This record is a partial extract of the original cable. The full text of the original cable is not available.
UNCLAS SECTION 01 OF 03 LILONGWE 000723
SENSITIVE DEPT FOR AF/RSA (ZUEHLKE) DEPT ALSO FOR G/TIP (YOUSEY)
E.O. 12958: N/A TAGS: PREL PHUM KWMN KCRM MI UNGA SUBJECT: GOM TAKES ISSUE WITH MALAWI'S TIP RANKING
REF: A. LILONGWE 710
B. LILONGWE 714
1. (SBU) Minister of Foreign Affairs George Chaponda told the Charge on July 28 that the GOM is "very concerned" about Malawi's ranking as a Tier Two - Watch List country in the Department's 2004 Trafficking in Persons (TIP) Report. Chaponda said the ranking "did not reflect the situation on the ground" and was "contestable and debatable." Further explaining the government's position, Chaponda said the report's findings were "not substantiated by qualified evidence," and he insinuated that the misinformation may have been the result of a report by an NGO who "had not done thorough research on the matter." In addition to detailing measures the GOM has already taken and will take against TIP, Chaponda commented that an inter-minsterial meeting on the issue concluded that the GOM will release a press statement contesting the Department's ranking, which it did later in the day. Although challenging the accuracy of the report, Chaponda repeatedly declared the GOM's commitment to fighting TIP and support for USG TIP initiatives at UNGA. Text of press statement begins in paragraph 11. END SUMMARY.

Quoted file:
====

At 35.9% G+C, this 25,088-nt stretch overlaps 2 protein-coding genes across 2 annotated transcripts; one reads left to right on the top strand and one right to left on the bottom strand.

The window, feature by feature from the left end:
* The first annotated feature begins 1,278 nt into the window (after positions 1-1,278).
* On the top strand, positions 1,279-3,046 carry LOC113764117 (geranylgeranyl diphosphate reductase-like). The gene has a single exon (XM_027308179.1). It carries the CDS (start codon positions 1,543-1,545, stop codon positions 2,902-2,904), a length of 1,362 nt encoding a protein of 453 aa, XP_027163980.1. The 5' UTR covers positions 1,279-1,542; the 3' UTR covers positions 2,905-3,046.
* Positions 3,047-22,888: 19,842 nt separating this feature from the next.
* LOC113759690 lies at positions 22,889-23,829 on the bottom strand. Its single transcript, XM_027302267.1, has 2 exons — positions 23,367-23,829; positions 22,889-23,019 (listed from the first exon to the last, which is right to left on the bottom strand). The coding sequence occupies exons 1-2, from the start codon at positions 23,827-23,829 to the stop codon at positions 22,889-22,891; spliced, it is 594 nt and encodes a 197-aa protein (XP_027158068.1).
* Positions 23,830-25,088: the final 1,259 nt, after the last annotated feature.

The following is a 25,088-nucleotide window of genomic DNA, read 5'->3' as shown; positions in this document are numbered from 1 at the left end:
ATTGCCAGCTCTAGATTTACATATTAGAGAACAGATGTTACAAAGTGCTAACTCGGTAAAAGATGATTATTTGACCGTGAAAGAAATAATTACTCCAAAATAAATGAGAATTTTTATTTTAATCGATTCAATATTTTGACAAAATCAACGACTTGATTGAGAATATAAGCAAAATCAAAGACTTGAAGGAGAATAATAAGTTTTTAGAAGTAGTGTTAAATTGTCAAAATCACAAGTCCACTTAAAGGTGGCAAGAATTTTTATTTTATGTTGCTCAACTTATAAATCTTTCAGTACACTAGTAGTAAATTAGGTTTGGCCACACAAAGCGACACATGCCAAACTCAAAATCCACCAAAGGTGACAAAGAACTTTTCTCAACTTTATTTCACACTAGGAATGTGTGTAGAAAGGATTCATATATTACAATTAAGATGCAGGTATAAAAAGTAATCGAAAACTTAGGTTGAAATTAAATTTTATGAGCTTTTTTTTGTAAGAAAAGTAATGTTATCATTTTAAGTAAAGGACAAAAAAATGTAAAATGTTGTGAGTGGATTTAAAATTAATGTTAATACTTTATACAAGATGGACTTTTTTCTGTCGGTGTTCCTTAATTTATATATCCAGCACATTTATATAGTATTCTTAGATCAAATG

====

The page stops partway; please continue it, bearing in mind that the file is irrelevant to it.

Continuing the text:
CHAPONDA READY TO TALK ON TIP